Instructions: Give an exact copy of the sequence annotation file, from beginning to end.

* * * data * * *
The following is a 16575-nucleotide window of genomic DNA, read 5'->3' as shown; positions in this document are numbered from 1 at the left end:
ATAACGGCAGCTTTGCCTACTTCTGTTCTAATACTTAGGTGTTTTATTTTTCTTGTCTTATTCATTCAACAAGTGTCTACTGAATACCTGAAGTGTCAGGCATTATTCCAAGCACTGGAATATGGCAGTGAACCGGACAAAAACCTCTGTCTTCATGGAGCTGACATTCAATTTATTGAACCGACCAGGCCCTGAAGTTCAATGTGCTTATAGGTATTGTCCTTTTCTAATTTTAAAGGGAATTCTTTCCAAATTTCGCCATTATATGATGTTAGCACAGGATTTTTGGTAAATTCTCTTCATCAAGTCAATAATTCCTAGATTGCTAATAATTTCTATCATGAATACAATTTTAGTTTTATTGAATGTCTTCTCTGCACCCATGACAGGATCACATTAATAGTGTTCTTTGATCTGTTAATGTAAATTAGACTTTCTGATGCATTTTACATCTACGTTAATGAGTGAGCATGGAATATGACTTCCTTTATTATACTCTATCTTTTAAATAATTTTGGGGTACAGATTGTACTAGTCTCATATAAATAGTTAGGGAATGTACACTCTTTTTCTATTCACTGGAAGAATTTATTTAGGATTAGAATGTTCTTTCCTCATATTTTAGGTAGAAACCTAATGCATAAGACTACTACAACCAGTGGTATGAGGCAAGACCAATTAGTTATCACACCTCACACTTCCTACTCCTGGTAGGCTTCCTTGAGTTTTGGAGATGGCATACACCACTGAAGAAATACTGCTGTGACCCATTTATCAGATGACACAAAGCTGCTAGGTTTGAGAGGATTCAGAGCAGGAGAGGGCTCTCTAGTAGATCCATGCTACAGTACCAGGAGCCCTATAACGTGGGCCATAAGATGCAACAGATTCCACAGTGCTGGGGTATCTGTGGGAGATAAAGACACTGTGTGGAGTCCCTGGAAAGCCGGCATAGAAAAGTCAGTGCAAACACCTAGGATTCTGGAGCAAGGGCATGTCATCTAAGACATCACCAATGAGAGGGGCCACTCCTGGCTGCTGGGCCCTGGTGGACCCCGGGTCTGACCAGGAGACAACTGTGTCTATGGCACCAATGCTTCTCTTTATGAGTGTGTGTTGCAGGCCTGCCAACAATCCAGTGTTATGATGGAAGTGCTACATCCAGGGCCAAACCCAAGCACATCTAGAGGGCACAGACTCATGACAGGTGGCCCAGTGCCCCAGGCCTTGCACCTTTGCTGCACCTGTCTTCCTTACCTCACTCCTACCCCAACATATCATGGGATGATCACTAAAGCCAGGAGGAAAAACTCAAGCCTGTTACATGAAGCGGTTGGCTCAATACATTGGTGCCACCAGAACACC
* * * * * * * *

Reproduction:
The following is a 16575-nucleotide window of genomic DNA, read 5'->3' as shown; positions in this document are numbered from 1 at the left end:
ATAACGGCAGCTTTGCCTACTTCTGTTCTAATACTTAGGTGTTTTATTTTTCTTGTCTTATTCATTCAACAAGTGTCTACTGAATACCTGAAGTGTCAGGCATTATTCCAAGCACTGGAATATGGCAGTGAACCGGACAAAAACCTCTGTCTTCATGGAGCTGACATTCAATTTATTGAACCGACCAGGCCCTGAAGTTCAATGTGCTTATAGGTATTGTCCTTTTCTAATTTTAAAGGGAATTCTTTCCAAATTTCGCCATTATATGATGTTAGCACAGGATTTTTGGTAAATTCTCTTCATCAAGTCAATAATTCCTAGATTGCTAATAATTTCTATCATGAATACAATTTTAGTTTTATTGAATGTCTTCTCTGCACCCATGACAGGATCACATTAATAGTGTTCTTTGATCTGTTAATGTAAATTAGACTTTCTGATGCATTTTACATCTACGTTAATGAGTGAGCATGGAATATGACTTCCTTTATTATACTCTATCTTTTAAATAATTTTGGGGTACAGATTGTACTAGTCTCATATAAATAGTTAGGGAATGTACACTCTTTTTCTATTCACTGGAAGAATTTATTTAGGATTAGAATGTTCTTTCCTCATATTTTAGGTAGAAACCTAATGCATAAGACTACTACAACCAGTGGTATGAGGCAAGACCAATTAGTTATCACACCTCACACTTCCTACTCCTGGTAGGCTTCCTTGAGTTTTGGAGATGGCATACACCACTGAAGAAATACTGCTGTGACCCATTTATCAGATGACACAAAGCTGCTAGGTTTGAGAGGATTCAGAGCAGGAGAGGGCTCTCTAGTAGATCCATGCTACAGTACCAGGAGCCCTATAACGTGGGCCATAAGATGCAACAGATTCCACAGTGCTGGGGTATCTGTGGGAGATAAAGACACTGTGTGGAGTCCCTGGAAAGCCGGCATAGAAAAGTCAGTGCAAACACCTAGGATTCTGGAGCAAGGGCATGTCATCTAAGACATCACCAATGAGAGGGGCCACTCCTGGCTGCTGGGCCCTGGTGGACCCCGGGTCTGACCAGGAGACAACTGTGTCTATGGCACCAATGCTTCTCTTTATGAGTGTGTGTTGCAGGCCTGCCAACAATCCAGTGTTATGATGGAAGTGCTACATCCAGGGCCAAACCCAAGCACATCTAGAGGGCACAGACTCATGACAGGTGGCCCAGTGCCCCAGGCCTTGCACCTTTGCTGCACCTGTCTTCCTTACCTCACTCCTACCCCAACATATCATGGGATGATCACTAAAGCCAGGAGGAAAAACTCAAGCCTGTTACATGAAGCGGTTGGCTCAATACATTGGTGCCACCAGAACACC